Interferences can occur when plasma-generated substances have the same mass as the analyte species, but these can be addressed by examining low-abundance isotopes or using element correction equations.
ICP-MS is limited in detecting gaseous elements such as carbon, helium, hydrogen, and elements without naturally occurring isotopes.
With the growing need for improved detection capabilities, achieving high sensitivity for analytes while minimizing background noise presents a significant obstacle in instrument development. Consequently, it becomes crucial to maintain an ultra-clean laboratory and ensure a pristine sample preparation environment to detect elements at extremely low levels.
Triple-Quadrupole ICP-MS: Advancing Elemental Analysis in Clinical Applications
The introduction of triple-quadrupole (tandem mass spectrometry) in ICP-MS has significantly improved elemental analysis. These instruments have an additional quadrupole, enabling more controlled and predictable reaction processes in the sample. This advancement is particularly beneficial in clinical applications like measuring titanium in blood.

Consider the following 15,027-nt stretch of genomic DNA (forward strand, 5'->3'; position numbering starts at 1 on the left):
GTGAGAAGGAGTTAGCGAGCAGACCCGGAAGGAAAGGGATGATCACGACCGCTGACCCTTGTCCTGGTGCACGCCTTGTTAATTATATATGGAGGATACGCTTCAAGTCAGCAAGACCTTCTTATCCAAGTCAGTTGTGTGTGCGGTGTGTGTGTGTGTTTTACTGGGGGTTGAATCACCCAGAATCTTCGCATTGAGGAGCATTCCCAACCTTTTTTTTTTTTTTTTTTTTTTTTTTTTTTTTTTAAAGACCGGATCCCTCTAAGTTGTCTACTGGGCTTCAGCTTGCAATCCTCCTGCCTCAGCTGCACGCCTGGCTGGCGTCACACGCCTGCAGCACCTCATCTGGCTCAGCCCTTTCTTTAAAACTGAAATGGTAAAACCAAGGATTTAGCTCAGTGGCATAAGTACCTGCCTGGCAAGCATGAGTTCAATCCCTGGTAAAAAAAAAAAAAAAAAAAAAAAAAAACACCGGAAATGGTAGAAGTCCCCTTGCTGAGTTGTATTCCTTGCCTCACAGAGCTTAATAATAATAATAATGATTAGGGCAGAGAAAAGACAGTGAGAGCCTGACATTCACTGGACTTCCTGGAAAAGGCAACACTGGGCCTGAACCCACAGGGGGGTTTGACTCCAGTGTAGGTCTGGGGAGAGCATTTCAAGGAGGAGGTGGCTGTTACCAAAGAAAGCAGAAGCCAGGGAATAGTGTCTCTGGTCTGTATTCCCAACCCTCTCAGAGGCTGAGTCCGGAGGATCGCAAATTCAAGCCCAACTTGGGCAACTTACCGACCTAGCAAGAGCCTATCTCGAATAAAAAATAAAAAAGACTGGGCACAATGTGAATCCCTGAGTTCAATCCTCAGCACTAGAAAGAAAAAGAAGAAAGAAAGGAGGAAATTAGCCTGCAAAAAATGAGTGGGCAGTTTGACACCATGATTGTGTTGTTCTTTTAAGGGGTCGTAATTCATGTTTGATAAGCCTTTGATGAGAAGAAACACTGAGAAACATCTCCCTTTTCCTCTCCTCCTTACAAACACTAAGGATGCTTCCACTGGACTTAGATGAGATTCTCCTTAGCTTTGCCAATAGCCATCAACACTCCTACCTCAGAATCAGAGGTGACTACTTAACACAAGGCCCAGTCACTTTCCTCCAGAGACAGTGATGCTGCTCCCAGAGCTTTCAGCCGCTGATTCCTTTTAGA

The triple-quadrupole configuration helps accurately exclude interferences from isobaric elements and polyatomic ions, leading to more quantification and greater clinical interest in detecting elevated titanium concentrations, indicating joint failure in surgical reconstruction applications.
ICP-MS is poised to retain its dominance in elemental analysis due to its unparalleled detection limits and versatility. In addition, ongoing efforts to enhance sensitivity, reduce cost and interferences, and integrate with separation techniques, along with advancements in data handling and automation, will further improve the efficiency and reliability of this technique.